- Arc of Career programs such as “So You Want to Publish a Book” and “Becoming an Associate Dean.”
- Hot Topic programs addressing pressing issues in law and legal education including gerrymandering, impeachment, scholarship rankings, and addressing the financial challenges of law students.
- A roundtable discussion “How Does a Law School Successfully Recruit and Retain a Diverse Faculty?” from the AALS Committee on Recruitment and Retention of Minority Law Teachers and Students.
- Authors meet reader sessions including:
- “Unequal Profession: Race and Gender in Legal Academia” by Meera E. Deo (Thomas Jefferson Law)
- “Constitutional Amendments: Making, Breaking and Changing Constitutions” by Richard Albert ( University of Texas Law), and
- “Law and Macroeconomics: Legal Responses to Recessions” by Yair Listokin (Yale Law).
Programs from the association’s 104 sections made up most of the conference schedule, including sessions on civil rights, criminal justice, free speech, health care, immigration, leadership, legal technology, voting, and the centennial of the Nineteenth Amendment.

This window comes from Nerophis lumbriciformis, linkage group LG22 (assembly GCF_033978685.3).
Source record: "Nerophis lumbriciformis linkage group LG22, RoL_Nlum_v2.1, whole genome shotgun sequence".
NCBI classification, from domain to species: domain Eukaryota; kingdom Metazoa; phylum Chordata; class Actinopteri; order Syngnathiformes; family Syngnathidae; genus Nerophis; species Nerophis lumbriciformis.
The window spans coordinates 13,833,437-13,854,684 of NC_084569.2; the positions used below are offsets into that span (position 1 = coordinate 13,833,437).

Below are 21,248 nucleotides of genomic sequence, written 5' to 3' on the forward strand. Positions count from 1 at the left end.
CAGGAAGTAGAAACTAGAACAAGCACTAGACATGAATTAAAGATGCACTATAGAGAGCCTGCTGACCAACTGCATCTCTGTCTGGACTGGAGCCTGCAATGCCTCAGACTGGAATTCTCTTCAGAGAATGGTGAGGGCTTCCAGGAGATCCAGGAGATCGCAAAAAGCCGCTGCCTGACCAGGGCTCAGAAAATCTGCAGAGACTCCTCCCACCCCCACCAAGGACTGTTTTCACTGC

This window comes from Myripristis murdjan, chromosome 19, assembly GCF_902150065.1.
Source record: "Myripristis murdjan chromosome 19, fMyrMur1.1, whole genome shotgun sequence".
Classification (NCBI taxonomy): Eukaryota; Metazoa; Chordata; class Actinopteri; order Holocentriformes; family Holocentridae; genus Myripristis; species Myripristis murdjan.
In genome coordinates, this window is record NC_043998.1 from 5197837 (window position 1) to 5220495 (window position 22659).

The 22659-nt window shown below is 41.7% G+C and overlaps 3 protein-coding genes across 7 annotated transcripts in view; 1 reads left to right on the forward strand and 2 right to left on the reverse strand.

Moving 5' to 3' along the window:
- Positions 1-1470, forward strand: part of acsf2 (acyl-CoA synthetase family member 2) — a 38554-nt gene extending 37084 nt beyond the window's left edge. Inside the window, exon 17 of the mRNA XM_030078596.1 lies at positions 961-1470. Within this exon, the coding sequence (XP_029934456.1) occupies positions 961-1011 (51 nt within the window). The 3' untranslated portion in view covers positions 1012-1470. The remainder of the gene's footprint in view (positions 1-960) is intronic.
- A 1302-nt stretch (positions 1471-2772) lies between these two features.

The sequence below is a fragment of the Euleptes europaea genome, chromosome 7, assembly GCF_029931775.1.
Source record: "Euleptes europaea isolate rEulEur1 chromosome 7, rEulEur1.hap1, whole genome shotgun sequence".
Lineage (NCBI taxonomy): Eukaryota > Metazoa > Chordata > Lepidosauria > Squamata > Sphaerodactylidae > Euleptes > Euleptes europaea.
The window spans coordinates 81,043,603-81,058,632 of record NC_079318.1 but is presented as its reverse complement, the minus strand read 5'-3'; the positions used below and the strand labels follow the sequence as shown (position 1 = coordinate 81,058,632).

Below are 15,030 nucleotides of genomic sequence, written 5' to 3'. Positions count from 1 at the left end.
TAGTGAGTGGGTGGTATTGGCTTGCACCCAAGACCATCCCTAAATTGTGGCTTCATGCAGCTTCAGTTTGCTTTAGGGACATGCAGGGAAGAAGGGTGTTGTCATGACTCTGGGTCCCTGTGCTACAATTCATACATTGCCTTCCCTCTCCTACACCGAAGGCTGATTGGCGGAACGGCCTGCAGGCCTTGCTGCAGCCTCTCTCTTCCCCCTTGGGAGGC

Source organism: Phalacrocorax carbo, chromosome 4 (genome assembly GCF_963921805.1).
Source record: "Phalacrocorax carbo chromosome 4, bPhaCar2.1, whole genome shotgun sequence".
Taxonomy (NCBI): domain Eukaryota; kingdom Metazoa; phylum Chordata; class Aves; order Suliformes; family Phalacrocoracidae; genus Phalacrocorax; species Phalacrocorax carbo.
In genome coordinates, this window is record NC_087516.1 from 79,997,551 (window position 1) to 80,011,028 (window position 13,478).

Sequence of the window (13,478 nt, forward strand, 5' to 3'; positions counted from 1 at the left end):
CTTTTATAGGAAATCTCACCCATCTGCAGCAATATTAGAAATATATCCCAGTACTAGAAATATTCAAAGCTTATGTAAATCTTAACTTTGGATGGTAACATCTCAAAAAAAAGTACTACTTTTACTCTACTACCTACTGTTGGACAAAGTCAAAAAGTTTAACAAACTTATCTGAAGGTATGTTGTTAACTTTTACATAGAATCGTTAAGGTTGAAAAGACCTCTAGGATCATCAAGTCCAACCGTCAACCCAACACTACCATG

The AALS House of Representatives met on Saturday, January 4, where Darby Dickerson, Dean and Professor of Law at UIC John Marshall Law School, delivered her inaugural address and took over as 2020 AALS President at the end of the meeting. She has selected “The Power of Words” as the theme for her presidential year and for the 2021 AALS Annual Meeting.
“We can use our words to create change,” Dean Dickerson said during her address. “We can use our scholarship to inspire policymakers and others who hold power to enact changes that will create a more just and equitable society. We can write … to help citizens understand the value of a civic education and the rule of law.”
The Meeting of AALS House of Representatives also included the following activities:
- Vicki Jackson thanked colleagues for support during her tenure as AALS President and presided over the meeting, welcoming Dean Darby Dickerson as the 2020 AALS President.
- The Order of The Coif Book Award winner, Richard Rothstein, was recognized for his book, “The Color of Law: A Forgotten History of How Our Government Segregated America.”